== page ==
Friday, January 20, 2012

Looking Back at the 2011 Cyber Security Year


It wouldn’t have surprised me if TIME Magazine had chosen the anonymous face of the hacker as their Person of the Year for 2011. From government agencies to electronics giants, hackers and attackers fought their way into personal information systems and websites, sometimes to make a point for a higher cause, and sometimes for a lesser cause to just steal valuable personal information.

For example, in the latest attack against Strategic Forecasting Inc. (or STRATFOR), a confidential client list was stolen, as were thousands of the clients’ credit card numbers. And some clients have reported fraudulent charges on their accounts.

However, it’s difficult to determine if the overall number of cyber incidents in 2011 was more or less significant than previous years, since the severity of such attacks is so subjective and often information is limited due to the reluctance of companies or agencies to report details. Yet the sheer volume of high-profile incidents covered heavily by news media outlets seemed significant, while at the same time, a large number of hacks were quite sophisticated and alarming from a national security perspective.

At least 58 highly-publicized hacking attacks occurred in 2011, with victim organizations worldwide ranging from law enforcement agencies, Fortune 500 companies and governments to defense agencies and military contractors.

While some highly reported hacks were ultimately deemed relatively trivial – briefly knocking the public website of the Central Intelligence Agency out of commission, for instance – such attacks were still part of a 2011 wave that showed many major government institutions seemingly quite vulnerable.

Additionally, at least two dozen major corporations were hit, from Apple, Sony and Citigroup to Research in Motion and Google. Media outlets like NBC, FOX and PBS were hit, too. Organizations like the European Union’s carbon trading market and the Hong Kong Stock Exchange were hacked by cybercriminals, while the International Monetary Fund was hit by cyber spies looking for a leg up on global negotiations. The goal of a hack of the U.S. Chamber of Commerce seemed to be to glean tidbits of information that might help the hackers target and infiltrate U.S. companies.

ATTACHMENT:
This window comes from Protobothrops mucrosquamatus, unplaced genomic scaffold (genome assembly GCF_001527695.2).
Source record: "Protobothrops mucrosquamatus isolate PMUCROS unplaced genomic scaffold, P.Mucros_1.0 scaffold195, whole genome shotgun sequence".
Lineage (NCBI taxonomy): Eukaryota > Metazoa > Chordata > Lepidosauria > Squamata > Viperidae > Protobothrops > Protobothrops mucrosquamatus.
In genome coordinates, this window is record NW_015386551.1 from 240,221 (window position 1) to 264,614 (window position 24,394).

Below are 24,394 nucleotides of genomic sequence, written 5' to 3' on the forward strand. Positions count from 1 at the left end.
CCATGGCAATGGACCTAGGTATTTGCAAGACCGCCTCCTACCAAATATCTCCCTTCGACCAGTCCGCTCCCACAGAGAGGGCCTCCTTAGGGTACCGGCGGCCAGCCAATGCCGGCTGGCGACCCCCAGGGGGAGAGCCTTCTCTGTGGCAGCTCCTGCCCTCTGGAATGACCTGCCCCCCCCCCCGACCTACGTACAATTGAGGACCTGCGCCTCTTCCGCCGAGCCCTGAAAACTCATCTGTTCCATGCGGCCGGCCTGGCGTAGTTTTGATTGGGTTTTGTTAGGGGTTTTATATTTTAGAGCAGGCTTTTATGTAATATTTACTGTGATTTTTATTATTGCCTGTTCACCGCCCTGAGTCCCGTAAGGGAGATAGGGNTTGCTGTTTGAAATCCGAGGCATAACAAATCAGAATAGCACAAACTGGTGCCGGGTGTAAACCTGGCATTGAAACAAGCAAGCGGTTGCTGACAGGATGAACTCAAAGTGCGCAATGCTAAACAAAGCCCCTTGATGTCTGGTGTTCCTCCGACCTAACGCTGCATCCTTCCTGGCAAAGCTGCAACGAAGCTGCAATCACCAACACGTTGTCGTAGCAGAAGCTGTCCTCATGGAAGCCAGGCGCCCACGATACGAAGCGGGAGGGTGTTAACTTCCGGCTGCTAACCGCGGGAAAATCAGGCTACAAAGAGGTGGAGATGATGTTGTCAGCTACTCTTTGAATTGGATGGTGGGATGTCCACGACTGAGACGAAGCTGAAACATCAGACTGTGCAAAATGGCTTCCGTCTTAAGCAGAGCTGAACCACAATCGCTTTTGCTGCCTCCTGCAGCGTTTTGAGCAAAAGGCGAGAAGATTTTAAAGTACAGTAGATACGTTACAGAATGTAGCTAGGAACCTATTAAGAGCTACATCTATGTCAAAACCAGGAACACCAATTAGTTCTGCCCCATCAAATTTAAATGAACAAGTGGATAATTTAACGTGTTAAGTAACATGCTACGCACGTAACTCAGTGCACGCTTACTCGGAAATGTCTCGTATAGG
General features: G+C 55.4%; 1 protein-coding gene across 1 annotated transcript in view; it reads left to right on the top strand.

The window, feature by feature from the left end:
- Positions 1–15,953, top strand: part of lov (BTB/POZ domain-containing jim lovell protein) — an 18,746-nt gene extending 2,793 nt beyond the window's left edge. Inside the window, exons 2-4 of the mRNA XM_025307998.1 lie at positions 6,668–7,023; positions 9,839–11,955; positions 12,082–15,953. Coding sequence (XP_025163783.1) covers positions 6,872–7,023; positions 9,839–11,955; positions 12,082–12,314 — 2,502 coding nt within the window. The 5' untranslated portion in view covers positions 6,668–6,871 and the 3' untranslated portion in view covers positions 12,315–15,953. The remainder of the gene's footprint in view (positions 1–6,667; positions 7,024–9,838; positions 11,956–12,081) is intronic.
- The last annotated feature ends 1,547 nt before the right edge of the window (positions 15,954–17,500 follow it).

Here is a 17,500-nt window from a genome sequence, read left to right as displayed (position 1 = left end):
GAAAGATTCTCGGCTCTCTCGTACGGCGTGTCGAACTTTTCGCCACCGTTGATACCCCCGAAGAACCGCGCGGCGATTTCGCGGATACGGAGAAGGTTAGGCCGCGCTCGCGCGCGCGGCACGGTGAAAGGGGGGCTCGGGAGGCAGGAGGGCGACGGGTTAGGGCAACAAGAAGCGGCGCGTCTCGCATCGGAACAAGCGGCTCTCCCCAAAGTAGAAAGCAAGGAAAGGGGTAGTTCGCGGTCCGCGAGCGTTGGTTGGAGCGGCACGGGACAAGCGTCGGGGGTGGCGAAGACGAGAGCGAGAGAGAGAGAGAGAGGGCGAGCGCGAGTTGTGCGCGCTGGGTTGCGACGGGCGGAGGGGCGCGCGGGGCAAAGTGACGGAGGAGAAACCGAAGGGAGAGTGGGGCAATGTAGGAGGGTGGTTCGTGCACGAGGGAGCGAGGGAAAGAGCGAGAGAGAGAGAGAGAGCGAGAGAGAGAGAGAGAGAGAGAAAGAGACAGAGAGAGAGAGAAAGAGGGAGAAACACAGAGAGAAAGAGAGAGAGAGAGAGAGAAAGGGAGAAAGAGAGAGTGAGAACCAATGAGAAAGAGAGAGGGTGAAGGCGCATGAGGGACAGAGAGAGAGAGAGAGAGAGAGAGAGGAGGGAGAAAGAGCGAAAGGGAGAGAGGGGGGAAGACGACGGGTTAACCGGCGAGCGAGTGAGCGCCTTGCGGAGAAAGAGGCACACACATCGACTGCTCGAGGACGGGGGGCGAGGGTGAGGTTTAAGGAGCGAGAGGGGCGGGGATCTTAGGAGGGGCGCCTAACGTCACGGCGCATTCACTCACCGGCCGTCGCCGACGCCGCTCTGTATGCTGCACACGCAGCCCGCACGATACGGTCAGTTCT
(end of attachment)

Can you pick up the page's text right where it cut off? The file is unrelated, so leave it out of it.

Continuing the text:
Now add to those attacks a number of far more serious cyber espionage infiltrations of strategically important U.S. companies, such as RSA, a major security vendor, and Lockheed Martin, a key defense contractor. Defense ministries in Australia, the U.S., Japan, Norway and NATO were hacked too. Oak Ridge National Laboratory, which houses many U.S. nuclear secrets, was broken into as well.

Despite the existence of a global cyber-security industry whose cumulative worth is estimated to be $80 billion, the advantage is clearly with the attackers. The modern Internet was created for scientists and researchers to share information without security features. Nobody could have predicted that this Cold War technology of autonomous networks would become the singular backbone of international commerce and data exchange. Commercial enterprises and governments latched on and soared – but have never made their users accountable or identifiable. Plus, there are many ways to mask computer access. The result: near total anonymity for sophisticated hackers.

Traditional cyber defenses need to be greatly improved, because attackers in the coming years will not only increase the anonymous and virulent nature of their wares, but also improve on precision targeting that will be difficult to counter. Mobile technology, cloud computing and outsourcing all contribute to making cyber defense more complex than ever.

The one theme that pulls all this together is that Cyber Security is a very human problem, and this human bandwidth can best be addressed with effective training and education. Tackling the human side of cyber security is the first step in improving information risk management.

Note:  Online Cyber Security training is available at no charge through TEEX’s National Emergency Response and Rescue Training Center (NERRTC) under a National Homeland Security Training Grant. 

Other resources for training and information include:

http://ciastraining.com/

https://www.facebook.com/teexcyber


Author:  Tim Thorson is the Training Coordinator for the Cyber Security Program at the Texas Engineering Extension Service (TEEX), part of The Texas A&M University System.  He assists public and private enterprises to ensure that the privacy, reliability, and integrity of the information systems that power our global economy remain intact and secure.  He has developed new cyber security training and technical assistance programs for various business and government sectors. 

1 comment:

Jeny said...

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